Oversight of Mortgage Servicers Increased in Hawaii
On June 4, National Mortgage News (The Honolulu Star-Advertiser) released an article discussing Senate Bill 1093, newly enacted by Governor David Ige.
Oversight of Mortgage Servicers Increased in Hawaii
A fast-growing segment of the mortgage industry engaged in foreclosures is subject to new regulatory oversight in Hawaii under a state law enacted last week by Gov. David Ige.
The governor signed Senate Bill 1093, which increases state regulation of mortgage servicers.
Mortgage servicers are companies that handle management aspects of home loans, including processing payments and dealing with defaults. Servicers can be banks and other lenders that own loans, as well as firms contracted by loan owners.
Practices by loan servicing firms that aren’t part of the more stringently regulated banking industry have attracted heightened concern as nonbank mortgage servicing has dramatically grown in recent years.
“It is important to strengthen Hawaii’s law now, given the nationwide surge in nonbank mortgage servicers, the types and gravity of complaints against the industry, and the serious potential for harm to consumers,” Iris Ikeda, Commissioner of Financial Institutions at the state Department of Commerce and Consumer Affairs, said in written testimony on the bill.
New state regulations imposed under SB 1093 include a requirement that mortgage servicers make “reasonable and good-faith efforts” to modify loans and avoid foreclosure.
If a loan modification is denied, the law requires that a notice in boldface type be sent to the borrower stating: “If you believe your loss mitigation option request has been wrongly denied, you may file a complaint with the state Division of Financial Institutions.” A telephone number and web address for the agency also must be included.
The law also bars a mortgage servicer from requiring that a borrower waive legal action as a condition of a loan modification, forbearance or repayment plan.
Other requirements address fees, mortgage payment processing, bonding, statement information, licensing, record keeping and the handling of consumer complaints and inquiries.
For instance, the law states that a fee may be collected only if it is clearly and conspicuously disclosed by the loan instruments and it is for services actually rendered.
The law also requires that late principal and interest payments are credited before any late charge is collected, and that no penalty charges may be imposed solely for late fees or delinquency charges assessed on an earlier payment if the borrower is current on monthly mortgage payments.
Ikeda said in her testimony that the provisions should not have a substantial negative impact on mortgage servicing companies since many of the firms have already adjusted their practices following concerns raised by state examiners and a major mortgage company settlement agreement in 2012.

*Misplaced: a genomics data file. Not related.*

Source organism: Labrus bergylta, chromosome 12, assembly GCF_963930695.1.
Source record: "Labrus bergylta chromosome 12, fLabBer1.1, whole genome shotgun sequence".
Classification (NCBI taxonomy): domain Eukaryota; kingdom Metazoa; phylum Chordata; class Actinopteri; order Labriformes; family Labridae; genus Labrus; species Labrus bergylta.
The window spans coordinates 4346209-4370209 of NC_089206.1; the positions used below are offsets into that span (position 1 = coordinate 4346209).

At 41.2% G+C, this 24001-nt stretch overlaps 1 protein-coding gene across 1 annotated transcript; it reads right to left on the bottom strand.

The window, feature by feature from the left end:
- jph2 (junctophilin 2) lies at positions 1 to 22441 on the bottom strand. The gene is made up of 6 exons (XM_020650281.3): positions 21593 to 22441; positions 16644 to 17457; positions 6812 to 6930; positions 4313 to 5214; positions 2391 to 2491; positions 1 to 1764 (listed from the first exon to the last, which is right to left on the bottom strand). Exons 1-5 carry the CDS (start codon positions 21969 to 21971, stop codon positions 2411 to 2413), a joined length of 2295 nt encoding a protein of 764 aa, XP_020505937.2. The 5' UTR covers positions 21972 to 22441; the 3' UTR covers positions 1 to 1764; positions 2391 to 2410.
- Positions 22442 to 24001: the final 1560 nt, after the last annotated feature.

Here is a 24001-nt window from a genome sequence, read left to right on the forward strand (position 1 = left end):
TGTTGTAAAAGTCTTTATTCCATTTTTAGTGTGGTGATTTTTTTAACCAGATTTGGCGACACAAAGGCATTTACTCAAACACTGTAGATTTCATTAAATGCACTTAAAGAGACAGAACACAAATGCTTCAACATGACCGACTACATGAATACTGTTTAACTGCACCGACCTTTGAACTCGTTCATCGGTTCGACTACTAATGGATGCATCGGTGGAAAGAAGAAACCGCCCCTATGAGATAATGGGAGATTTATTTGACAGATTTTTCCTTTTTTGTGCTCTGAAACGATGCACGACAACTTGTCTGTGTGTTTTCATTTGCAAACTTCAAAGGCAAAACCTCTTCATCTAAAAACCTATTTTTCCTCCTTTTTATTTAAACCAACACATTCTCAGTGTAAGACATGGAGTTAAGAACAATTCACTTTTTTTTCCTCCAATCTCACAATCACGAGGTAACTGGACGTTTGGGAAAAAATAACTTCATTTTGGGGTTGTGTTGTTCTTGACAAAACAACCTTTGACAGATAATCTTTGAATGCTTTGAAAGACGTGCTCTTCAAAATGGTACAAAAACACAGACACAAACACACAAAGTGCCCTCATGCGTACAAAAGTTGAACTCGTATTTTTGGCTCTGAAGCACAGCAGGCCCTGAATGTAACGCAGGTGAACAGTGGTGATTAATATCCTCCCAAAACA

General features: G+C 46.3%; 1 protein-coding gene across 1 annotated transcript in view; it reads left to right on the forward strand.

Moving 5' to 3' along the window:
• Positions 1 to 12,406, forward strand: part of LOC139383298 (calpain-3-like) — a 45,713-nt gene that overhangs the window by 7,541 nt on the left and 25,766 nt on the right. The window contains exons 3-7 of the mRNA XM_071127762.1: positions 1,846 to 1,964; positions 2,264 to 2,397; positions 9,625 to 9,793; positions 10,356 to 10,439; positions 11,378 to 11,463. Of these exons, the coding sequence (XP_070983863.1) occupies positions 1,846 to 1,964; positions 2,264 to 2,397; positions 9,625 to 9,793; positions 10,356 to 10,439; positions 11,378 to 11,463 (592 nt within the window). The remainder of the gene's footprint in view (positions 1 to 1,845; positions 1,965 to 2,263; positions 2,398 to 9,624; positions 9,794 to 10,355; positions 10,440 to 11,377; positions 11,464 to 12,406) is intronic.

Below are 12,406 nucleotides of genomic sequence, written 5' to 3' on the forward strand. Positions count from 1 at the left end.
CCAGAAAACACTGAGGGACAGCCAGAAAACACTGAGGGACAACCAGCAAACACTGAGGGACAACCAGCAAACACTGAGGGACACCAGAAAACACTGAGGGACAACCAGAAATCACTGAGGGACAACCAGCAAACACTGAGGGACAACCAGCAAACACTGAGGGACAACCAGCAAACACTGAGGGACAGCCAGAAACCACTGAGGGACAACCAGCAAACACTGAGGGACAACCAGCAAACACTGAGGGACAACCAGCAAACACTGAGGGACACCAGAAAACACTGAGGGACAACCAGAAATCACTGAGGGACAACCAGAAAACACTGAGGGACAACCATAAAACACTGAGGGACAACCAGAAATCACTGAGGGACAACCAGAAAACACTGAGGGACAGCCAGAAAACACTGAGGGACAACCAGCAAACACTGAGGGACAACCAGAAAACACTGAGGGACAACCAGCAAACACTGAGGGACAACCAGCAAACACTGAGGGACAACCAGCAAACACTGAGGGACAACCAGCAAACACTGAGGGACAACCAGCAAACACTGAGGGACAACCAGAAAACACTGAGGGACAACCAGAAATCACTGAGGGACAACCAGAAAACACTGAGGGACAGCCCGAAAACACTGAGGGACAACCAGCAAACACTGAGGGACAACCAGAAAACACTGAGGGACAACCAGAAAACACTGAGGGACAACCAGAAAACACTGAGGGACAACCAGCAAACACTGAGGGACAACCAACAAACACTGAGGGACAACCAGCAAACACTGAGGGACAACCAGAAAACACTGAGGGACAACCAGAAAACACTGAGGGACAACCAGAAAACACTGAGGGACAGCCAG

Still, the provisions were deemed necessary in part because of continuing consumer complaints, industry expansion and difficulty for Hawaii consumers to obtain appropriate attention from mainland mortgage servicers that have no physical presence in Hawaii.
Hawaii consumers lodged 516 complaints in a federal Consumer Protection Financial Bureau database over a 25-month period ending Jan. 31, according to Ikeda’s testimony. She said nearly all the Hawaii complaints concerned loan servicing issues.
“Consumer problems with mortgage servicers clearly continue,” Ikeda wrote. “This is an important bill that will enable state regulators to protect homeowners dealing with increasingly critical concerns about the mortgage servicer industry and its practices.”
Ikeda said nonbank specialty servicers that typically handle troubled loans service about $1.4 trillion worth of loans in a $10 trillion market, or 14% of the industry.
Neal Okabayashi, a representative for the Hawaii Bankers Association, estimated that nonbank servicers will own an additional 10% of the market in the next two to three years, according to his written testimony.
The Hawaii Bankers Association supported the bill, and said it will fill a gap in the regulatory framework for mortgage servicing.
The only other written testimony on the bill came from the Mortgage Bankers Association of Hawaii, which supported the bill’s intent; the Hawaii Credit Union League, which said the bill would bring needed clarity to mortgage servicing rules; and Harvey Arkin, an individual who said it took him two years to obtain a trial loan modification after being denied multiple times due to errors by his loan servicer.
“Poor mortgage servicing can cause consumers extreme stress and financial harm,” Ikeda said in her testimony. “If the servicer refuses to fairly consider loss mitigation options for homeowners in financial distress, homes are needlessly lost to foreclosure, devastating families and their financial futures.”
Statistics from the state Judiciary show that foreclosures are in a second consecutive year of decline but are still an issue affecting more than 100 residents each month.
The number of new foreclosure lawsuits filed in state court was 210 in April, 174 in March, 147 in February and 116 in January. These figures are down from the same months last year: 211, 231, 250 and 228, respectively.
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